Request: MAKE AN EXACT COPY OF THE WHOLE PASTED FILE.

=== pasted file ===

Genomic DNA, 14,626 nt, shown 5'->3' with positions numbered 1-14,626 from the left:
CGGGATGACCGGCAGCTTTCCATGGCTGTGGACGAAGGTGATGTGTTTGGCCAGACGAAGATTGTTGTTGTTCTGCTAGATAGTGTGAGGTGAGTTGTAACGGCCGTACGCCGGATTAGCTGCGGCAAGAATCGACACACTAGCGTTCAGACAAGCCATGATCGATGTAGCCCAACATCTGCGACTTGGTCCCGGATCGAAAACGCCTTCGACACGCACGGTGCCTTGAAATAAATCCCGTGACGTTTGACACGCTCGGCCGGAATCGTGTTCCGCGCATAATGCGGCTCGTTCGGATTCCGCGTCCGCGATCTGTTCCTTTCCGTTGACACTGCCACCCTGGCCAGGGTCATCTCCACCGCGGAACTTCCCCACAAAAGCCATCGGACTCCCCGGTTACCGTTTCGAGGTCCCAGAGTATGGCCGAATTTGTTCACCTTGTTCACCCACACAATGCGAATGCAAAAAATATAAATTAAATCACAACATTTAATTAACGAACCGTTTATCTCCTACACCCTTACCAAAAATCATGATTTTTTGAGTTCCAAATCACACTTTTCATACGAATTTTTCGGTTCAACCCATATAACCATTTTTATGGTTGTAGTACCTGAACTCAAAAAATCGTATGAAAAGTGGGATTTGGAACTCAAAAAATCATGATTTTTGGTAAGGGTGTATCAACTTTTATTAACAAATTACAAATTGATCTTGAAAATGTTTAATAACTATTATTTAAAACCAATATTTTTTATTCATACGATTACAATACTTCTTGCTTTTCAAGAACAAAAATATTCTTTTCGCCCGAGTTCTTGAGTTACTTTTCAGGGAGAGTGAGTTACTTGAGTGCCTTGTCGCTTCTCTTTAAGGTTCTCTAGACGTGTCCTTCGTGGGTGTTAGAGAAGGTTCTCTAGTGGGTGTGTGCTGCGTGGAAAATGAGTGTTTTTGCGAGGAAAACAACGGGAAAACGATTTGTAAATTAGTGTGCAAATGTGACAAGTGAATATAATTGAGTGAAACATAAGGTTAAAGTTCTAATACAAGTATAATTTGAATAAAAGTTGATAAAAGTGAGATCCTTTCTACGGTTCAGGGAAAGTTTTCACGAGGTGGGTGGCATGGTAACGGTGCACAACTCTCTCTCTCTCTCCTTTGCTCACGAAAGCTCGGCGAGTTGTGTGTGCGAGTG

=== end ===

Genomic DNA, 14,626 nt, shown 5'->3' with positions numbered 1-14,626 from the left:
CGGGATGACCGGCAGCTTTCCATGGCTGTGGACGAAGGTGATGTGTTTGGCCAGACGAAGATTGTTGTTGTTCTGCTAGATAGTGTGAGGTGAGTTGTAACGGCCGTACGCCGGATTAGCTGCGGCAAGAATCGACACACTAGCGTTCAGACAAGCCATGATCGATGTAGCCCAACATCTGCGACTTGGTCCCGGATCGAAAACGCCTTCGACACGCACGGTGCCTTGAAATAAATCCCGTGACGTTTGACACGCTCGGCCGGAATCGTGTTCCGCGCATAATGCGGCTCGTTCGGATTCCGCGTCCGCGATCTGTTCCTTTCCGTTGACACTGCCACCCTGGCCAGGGTCATCTCCACCGCGGAACTTCCCCACAAAAGCCATCGGACTCCCCGGTTACCGTTTCGAGGTCCCAGAGTATGGCCGAATTTGTTCACCTTGTTCACCCACACAATGCGAATGCAAAAAATATAAATTAAATCACAACATTTAATTAACGAACCGTTTATCTCCTACACCCTTACCAAAAATCATGATTTTTTGAGTTCCAAATCACACTTTTCATACGAATTTTTCGGTTCAACCCATATAACCATTTTTATGGTTGTAGTACCTGAACTCAAAAAATCGTATGAAAAGTGGGATTTGGAACTCAAAAAATCATGATTTTTGGTAAGGGTGTATCAACTTTTATTAACAAATTACAAATTGATCTTGAAAATGTTTAATAACTATTATTTAAAACCAATATTTTTTATTCATACGATTACAATACTTCTTGCTTTTCAAGAACAAAAATATTCTTTTCGCCCGAGTTCTTGAGTTACTTTTCAGGGAGAGTGAGTTACTTGAGTGCCTTGTCGCTTCTCTTTAAGGTTCTCTAGACGTGTCCTTCGTGGGTGTTAGAGAAGGTTCTCTAGTGGGTGTGTGCTGCGTGGAAAATGAGTGTTTTTGCGAGGAAAACAACGGGAAAACGATTTGTAAATTAGTGTGCAAATGTGACAAGTGAATATAATTGAGTGAAACATAAGGTTAAAGTTCTAATACAAGTATAATTTGAATAAAAGTTGATAAAAGTGAGATCCTTTCTACGGTTCAGGGAAAGTTTTCACGAGGTGGGTGGCATGGTAACGGTGCACAACTCTCTCTCTCTCTCCTTTGCTCACGAAAGCTCGGCGAGTTGTGTGTGCGAGTG